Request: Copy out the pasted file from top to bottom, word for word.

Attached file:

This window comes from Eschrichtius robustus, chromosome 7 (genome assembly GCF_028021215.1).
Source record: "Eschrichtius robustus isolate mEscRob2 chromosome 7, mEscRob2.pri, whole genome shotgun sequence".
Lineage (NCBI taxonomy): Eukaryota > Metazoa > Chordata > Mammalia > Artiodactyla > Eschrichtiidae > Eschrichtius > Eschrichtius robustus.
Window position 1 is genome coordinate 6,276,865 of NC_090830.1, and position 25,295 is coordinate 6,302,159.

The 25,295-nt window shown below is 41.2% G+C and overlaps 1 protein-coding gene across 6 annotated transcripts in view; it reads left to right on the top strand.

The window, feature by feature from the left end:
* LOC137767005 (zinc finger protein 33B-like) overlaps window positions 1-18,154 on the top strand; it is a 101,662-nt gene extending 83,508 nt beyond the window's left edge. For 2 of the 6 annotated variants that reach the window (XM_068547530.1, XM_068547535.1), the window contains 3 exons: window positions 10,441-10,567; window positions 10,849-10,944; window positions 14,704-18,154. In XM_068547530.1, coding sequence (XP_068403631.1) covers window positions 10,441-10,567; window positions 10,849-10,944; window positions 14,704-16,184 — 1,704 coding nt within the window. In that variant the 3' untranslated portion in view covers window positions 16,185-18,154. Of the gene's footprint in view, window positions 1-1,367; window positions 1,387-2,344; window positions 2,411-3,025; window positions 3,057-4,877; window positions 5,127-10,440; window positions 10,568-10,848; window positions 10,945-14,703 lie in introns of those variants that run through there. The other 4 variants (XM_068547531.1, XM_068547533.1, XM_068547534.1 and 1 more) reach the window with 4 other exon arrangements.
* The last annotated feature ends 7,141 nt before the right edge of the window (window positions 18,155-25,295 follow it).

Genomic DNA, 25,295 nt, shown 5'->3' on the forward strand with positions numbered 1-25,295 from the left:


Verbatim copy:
This window comes from Eschrichtius robustus, chromosome 7 (genome assembly GCF_028021215.1).
Source record: "Eschrichtius robustus isolate mEscRob2 chromosome 7, mEscRob2.pri, whole genome shotgun sequence".
Lineage (NCBI taxonomy): Eukaryota > Metazoa > Chordata > Mammalia > Artiodactyla > Eschrichtiidae > Eschrichtius > Eschrichtius robustus.
Window position 1 is genome coordinate 6,276,865 of NC_090830.1, and position 25,295 is coordinate 6,302,159.

The 25,295-nt window shown below is 41.2% G+C and overlaps 1 protein-coding gene across 6 annotated transcripts in view; it reads left to right on the top strand.

The window, feature by feature from the left end:
* LOC137767005 (zinc finger protein 33B-like) overlaps window positions 1-18,154 on the top strand; it is a 101,662-nt gene extending 83,508 nt beyond the window's left edge. For 2 of the 6 annotated variants that reach the window (XM_068547530.1, XM_068547535.1), the window contains 3 exons: window positions 10,441-10,567; window positions 10,849-10,944; window positions 14,704-18,154. In XM_068547530.1, coding sequence (XP_068403631.1) covers window positions 10,441-10,567; window positions 10,849-10,944; window positions 14,704-16,184 — 1,704 coding nt within the window. In that variant the 3' untranslated portion in view covers window positions 16,185-18,154. Of the gene's footprint in view, window positions 1-1,367; window positions 1,387-2,344; window positions 2,411-3,025; window positions 3,057-4,877; window positions 5,127-10,440; window positions 10,568-10,848; window positions 10,945-14,703 lie in introns of those variants that run through there. The other 4 variants (XM_068547531.1, XM_068547533.1, XM_068547534.1 and 1 more) reach the window with 4 other exon arrangements.
* The last annotated feature ends 7,141 nt before the right edge of the window (window positions 18,155-25,295 follow it).

Genomic DNA, 25,295 nt, shown 5'->3' on the forward strand with positions numbered 1-25,295 from the left: